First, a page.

THIS STORY HAS BEEN FORMATTED FOR EASY PRINTING

Same spot, better location for Papelbon

By Peter Abraham
Globe Staff / May 19, 2010

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NEW YORK — Jonathan Papelbon was in the same place a little more than a day later, on the mound at Yankee Stadium charged with protecting a lead in the bottom of the ninth inning.

He failed Monday night, giving up home runs to Alex Rodriguez and Marcus Thames as the Yankees scored four times to stun the Sox. But last night, Papelbon took a punch and kept his feet.

The closer allowed one run, then retired two batters with two runners on as the Red Sox escaped with a 7-6 victory.

“I was hoping all night long that I’d get a chance,’’ Papelbon said. “I just want to show my team that it’s a heavyweight title fight and you might get one good blow on me but you ain’t going to knock me out.

“I just wanted to go out there and prove it to my teammates tonight. You have to give them all the credit in the world to come back and give me another chance.’’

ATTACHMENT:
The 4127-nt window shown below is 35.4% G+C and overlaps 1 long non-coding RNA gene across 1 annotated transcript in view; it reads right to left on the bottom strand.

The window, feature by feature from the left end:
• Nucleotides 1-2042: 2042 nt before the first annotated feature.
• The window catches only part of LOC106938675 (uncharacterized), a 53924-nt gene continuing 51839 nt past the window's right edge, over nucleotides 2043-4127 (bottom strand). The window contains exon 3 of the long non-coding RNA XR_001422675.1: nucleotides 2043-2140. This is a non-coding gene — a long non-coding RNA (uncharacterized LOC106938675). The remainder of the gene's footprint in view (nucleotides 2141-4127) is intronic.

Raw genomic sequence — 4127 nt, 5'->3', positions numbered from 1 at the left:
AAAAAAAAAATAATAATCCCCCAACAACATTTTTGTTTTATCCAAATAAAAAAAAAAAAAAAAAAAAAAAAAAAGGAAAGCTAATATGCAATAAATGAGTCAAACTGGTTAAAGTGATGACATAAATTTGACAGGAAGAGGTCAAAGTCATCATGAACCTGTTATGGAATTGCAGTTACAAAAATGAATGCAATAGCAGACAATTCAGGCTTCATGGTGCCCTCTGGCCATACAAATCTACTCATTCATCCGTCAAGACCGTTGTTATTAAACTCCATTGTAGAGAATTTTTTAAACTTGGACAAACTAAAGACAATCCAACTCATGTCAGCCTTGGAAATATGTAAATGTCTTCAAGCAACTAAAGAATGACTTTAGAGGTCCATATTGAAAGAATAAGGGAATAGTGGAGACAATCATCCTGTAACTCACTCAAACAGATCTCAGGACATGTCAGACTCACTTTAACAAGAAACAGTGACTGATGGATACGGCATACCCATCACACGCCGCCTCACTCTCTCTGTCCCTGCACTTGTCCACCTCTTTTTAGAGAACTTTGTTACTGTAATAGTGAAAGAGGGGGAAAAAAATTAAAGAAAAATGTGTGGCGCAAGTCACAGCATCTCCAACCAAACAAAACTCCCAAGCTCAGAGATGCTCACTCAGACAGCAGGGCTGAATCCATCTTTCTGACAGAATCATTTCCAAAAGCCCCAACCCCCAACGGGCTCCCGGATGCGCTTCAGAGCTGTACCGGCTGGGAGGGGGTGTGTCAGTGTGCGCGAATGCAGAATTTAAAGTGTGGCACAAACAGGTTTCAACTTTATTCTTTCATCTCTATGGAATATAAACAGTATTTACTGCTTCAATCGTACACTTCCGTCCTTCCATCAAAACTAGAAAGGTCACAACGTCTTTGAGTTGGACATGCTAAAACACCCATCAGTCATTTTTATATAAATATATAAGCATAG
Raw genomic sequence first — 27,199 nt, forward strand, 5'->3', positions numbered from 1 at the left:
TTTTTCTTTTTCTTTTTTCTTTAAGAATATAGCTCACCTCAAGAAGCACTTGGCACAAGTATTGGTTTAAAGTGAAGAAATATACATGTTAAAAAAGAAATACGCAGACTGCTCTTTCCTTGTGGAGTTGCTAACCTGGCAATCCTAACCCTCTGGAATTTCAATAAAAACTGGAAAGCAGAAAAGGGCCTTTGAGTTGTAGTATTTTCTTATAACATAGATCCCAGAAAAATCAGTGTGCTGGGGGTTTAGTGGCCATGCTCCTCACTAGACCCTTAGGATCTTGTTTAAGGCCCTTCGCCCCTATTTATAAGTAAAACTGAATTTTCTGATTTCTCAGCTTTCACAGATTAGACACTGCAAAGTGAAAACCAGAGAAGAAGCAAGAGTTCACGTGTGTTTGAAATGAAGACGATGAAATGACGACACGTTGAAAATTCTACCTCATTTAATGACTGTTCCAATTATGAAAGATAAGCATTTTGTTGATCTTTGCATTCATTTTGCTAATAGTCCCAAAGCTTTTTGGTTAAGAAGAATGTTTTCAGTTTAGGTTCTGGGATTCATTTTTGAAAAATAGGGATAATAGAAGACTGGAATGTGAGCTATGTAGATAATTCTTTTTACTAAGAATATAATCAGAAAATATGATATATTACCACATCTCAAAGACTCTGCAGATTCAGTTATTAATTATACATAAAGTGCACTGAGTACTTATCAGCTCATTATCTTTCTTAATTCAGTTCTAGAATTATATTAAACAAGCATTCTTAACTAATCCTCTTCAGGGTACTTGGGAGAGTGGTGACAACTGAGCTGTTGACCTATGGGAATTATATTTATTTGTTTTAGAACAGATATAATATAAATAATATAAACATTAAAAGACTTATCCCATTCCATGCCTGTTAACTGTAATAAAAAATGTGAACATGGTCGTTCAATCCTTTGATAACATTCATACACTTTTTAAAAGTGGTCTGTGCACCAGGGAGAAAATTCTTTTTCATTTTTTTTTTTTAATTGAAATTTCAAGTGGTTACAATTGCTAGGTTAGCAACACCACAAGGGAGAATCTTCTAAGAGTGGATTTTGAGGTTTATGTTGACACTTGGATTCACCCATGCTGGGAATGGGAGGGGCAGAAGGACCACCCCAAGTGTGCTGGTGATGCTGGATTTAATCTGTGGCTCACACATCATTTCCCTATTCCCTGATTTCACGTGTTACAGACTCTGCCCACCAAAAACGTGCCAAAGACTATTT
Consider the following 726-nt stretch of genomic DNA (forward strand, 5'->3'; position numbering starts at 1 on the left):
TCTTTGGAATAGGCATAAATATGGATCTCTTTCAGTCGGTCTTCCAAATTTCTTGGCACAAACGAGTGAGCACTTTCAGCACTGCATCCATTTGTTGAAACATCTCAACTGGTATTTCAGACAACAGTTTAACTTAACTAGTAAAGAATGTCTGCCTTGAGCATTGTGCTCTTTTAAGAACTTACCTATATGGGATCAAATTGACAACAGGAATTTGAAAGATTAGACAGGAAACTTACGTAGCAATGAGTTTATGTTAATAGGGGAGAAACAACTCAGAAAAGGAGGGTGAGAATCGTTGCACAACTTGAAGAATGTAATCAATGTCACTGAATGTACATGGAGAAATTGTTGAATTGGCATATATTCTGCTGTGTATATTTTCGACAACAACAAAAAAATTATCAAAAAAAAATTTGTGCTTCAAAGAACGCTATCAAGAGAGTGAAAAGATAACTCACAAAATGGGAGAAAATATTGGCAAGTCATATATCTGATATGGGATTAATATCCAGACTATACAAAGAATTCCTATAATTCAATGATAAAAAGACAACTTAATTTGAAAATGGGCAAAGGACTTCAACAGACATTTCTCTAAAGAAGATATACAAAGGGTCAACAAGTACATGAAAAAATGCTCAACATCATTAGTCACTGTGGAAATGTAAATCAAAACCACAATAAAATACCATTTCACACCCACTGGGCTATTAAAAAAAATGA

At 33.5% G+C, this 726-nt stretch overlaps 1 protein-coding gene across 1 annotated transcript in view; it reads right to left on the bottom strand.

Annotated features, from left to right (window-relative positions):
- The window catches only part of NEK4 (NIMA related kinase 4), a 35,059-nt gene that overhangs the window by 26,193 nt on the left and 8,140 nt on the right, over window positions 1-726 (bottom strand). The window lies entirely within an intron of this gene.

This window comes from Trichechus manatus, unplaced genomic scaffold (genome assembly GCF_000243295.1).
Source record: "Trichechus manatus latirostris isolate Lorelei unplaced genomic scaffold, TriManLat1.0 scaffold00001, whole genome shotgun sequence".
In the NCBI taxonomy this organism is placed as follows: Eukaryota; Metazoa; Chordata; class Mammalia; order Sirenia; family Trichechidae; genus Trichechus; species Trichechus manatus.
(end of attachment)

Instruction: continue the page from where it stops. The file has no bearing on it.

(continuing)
Rodriguez was the first hitter Papelbon had to face and he got the Yankees slugger to ground to shortstop, which went right under the glove of Marco Scutaro, who was charged with his second error of the game.

Rodriguez stole second and scored on a double down the left-field line by Robinson Cano.

A sacrifice bunt by Francisco Cervelli moved Cano to third. Papelbon then walked Thames.

Rookie Juan Miranda, playing his fifth game of the season, hit a hard shot to Papelbon’s left. He speared the ball, bounced on the balls of his feet to hold Cano at third, and threw Miranda out at first.

“It’s an instinct play, it just boils down to instinct,’’ Papelbon said.

Dustin Pedroia was wondering for a few anxious seconds what Papelbon was going to do.

“I was worried he was going to throw it to the backstop,’’ he said with a laugh. “But give Pap credit, he threw the ball well tonight. He had good stuff.’’

Papelbon then finished off his 10th save by striking out Randy Winn on a 3-and-2 pitch. Winn fouled off two two-strike pitches before swinging through a fastball. Despite throwing 28 pitches, Papelbon hit 94 miles per hour with his last pitch.

Papelbon stuck with the fastball that deserted him the previous night. The difference was location.

“I had life on it tonight,’’ Papelbon said. “For me that makes all the difference in the world. It’s not whether I’m mixing up my pitches or not, it’s whether my No. 1 is located and has life on it.’’

How important was this game to the Red Sox?

“Well, I think that for us as a team, more importantly our coaching staff, and our front office and our fans, take a deep breath and breathe,’’ Papelbon said. “You can feel the tension around here when we lose to [the Yankees].’’

Peter Abraham can be reached at pabraham@globe.com. Follow him on Twitter @peteabe.

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